And so, all this to say, in life and in showing the ones we love that we love them, perhaps grand gestures or fancy gifts aren’t the only things that send the message. Perhaps sending a message that says, “I hear you and I see you,” is the best gift of all.

When You’re the Bad Guy

Head in Hands

So you’re the bad guy.

It happens. Whether the happenings were two years or two months ago, the sting of knowing that you were the one who did the dirty thing, really really sucks.

Now, unless you are a sociopath, you can probably think of a time when you hurt someone else, intentionally or not. And perhaps because coping with this fact is difficult, your coping strategies may look more like vices than honest to goodness ways of dealing. I’ve been there.

In this short piece today, I want to encourage you.

Do you find yourself with vices that help keep your guilt at bay? Smoking too much? Drinking more than usual? Binging late at night? Tolerating negative self-talk? I’ve been there too.

Now, if you’ve made it this far into the post, you might be thinking, “this isn’t my problem”. That. Is. Awesome. But, do you know anyone who it may be true for? If yes, they may be under the influence of the shame!!!

Shame has a funny way of overshadowing the healthier reaction of guilt. As described by Dr. Brene Brown, guilt is voice that says, “I made a mistake”, while shame is the voice that says, “I am a mistake.”

Being mentored by shame is a scary place to be. When we feel like we are a mistake or that we are inherently bad, we run the risk of missing the lessons that life is trying to teach us. To boot, feelings of shame are the birthplace of addiction, aggression, and feeling stuck (just to name a few).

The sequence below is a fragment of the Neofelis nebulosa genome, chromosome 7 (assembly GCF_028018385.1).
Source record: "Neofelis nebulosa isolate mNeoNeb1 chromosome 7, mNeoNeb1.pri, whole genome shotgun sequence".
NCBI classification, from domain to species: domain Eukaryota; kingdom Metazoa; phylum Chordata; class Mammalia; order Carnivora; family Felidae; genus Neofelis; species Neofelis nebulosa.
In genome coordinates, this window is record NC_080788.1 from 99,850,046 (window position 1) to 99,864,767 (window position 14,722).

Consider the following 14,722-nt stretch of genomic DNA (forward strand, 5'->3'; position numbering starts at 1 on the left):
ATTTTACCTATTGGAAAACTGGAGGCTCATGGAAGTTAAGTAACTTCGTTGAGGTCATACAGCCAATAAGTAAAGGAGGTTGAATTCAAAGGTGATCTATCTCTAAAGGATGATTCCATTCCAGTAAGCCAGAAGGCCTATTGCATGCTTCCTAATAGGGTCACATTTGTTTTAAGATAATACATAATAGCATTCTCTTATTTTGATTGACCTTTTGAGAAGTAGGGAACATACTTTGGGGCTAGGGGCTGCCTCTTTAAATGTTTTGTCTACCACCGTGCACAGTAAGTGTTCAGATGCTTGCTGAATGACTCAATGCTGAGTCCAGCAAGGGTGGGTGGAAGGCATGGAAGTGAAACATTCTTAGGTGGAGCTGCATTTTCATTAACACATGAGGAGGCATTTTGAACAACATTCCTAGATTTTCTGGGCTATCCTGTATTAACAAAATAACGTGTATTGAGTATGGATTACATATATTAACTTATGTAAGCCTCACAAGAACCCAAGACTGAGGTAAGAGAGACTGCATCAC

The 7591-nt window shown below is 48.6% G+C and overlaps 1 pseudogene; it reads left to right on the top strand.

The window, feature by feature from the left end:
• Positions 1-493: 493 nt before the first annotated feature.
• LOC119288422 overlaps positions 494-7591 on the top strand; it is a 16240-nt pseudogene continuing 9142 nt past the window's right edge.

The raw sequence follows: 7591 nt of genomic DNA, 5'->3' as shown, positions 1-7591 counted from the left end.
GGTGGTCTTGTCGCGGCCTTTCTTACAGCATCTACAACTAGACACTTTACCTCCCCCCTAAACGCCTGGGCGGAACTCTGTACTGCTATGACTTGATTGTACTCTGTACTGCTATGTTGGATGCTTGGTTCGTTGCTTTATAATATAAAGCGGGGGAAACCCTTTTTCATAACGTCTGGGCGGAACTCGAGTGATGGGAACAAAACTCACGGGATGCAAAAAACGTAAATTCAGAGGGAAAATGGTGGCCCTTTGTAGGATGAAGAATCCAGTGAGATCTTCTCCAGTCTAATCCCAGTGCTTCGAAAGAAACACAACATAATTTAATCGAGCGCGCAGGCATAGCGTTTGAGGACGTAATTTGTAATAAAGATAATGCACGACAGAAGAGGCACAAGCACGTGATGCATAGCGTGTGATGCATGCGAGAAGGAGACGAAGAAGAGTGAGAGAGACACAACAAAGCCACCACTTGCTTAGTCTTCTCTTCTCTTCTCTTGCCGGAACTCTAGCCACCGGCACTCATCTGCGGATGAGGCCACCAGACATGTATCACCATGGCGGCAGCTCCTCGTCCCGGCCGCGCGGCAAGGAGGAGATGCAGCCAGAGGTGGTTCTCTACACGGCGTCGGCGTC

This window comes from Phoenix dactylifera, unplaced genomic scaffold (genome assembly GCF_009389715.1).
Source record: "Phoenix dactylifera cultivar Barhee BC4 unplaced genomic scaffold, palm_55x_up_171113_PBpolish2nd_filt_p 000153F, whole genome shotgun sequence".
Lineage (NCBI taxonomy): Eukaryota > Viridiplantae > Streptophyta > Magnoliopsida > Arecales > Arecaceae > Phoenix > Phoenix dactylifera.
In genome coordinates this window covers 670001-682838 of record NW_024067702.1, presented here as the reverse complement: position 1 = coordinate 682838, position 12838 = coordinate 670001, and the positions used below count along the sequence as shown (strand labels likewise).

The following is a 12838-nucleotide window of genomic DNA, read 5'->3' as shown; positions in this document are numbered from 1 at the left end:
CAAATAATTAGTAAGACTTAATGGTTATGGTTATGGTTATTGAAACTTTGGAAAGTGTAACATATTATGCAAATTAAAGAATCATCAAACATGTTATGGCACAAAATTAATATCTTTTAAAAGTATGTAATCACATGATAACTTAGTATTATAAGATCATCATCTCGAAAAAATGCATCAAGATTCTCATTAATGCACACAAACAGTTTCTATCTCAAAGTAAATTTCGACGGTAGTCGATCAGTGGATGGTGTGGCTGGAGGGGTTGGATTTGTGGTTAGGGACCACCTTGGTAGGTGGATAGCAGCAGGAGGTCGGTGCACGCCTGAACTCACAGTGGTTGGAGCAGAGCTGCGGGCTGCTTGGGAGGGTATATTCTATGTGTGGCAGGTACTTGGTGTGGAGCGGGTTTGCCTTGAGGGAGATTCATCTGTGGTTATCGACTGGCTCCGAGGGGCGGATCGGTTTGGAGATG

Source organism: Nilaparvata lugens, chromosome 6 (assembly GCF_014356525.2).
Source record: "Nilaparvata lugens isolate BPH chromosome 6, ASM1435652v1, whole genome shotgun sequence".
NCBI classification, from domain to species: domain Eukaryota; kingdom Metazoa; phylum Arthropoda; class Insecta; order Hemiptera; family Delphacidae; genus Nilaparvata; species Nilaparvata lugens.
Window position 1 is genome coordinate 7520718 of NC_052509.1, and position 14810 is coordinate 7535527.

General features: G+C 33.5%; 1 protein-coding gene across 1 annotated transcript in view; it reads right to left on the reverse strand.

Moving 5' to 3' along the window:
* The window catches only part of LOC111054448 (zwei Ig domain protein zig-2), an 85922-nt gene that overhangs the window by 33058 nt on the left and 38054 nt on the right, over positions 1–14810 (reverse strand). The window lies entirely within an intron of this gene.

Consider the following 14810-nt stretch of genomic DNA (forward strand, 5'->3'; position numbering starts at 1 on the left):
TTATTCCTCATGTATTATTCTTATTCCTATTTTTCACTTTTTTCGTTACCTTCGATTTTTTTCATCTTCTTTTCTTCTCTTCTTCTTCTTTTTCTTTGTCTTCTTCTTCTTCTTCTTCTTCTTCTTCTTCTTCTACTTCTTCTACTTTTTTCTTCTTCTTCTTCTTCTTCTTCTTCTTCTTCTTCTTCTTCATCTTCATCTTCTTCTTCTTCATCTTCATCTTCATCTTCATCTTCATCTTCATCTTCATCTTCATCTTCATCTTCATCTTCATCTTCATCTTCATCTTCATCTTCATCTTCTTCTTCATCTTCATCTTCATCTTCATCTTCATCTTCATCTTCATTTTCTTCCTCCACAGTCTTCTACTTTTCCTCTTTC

Luckily, there is still our dear friend, guilt.

Guilt tells us that we’ve made a mistake. When we know that we’ve made a mistake, it’s easier to change the behavior, apologize and move on.

There is much more to read on this subject and if you haven’t heard of Dr. Brene Brown or her work, I encourage you to look her up and read one of her books, especially Daring Greatly, or check out one of her Ted talks (

Reasons for making the mistakes aside, there’s no use in letting your mistakes become a part of your identity. You are worth so much more than that.

Until next time…

With lots of love,



On Jealousy & Envy- Don’t Shoot the Messenger!

On_the_Beach_--_Two_Are_Company,_Three_Are_NoneI don’t think you’re ready for this jelly. And hell, neither am I!

I’m not talking about the kind of jelly that ya spread on toast, though. I’m talking about jealousy- the green-eyed monster which doth mock the meat it feeds on.

Just writing the word jealousy makes my stomach jump. That’s probably because he’s paid me a visit a time or two, having strolled into my life unannounced only to solicit painful responses and induce copious amounts of regret. And embarrassment.

Now as I mentioned a moment ago, I am not ready to deal with jelly in a blog post- at least not just yet! But I’ll have you know that jealousy is not menacing my world these days, and so I would like to use this time of jelly-freeness to talk about jealousy’s less destructive and more informative cousin, envy.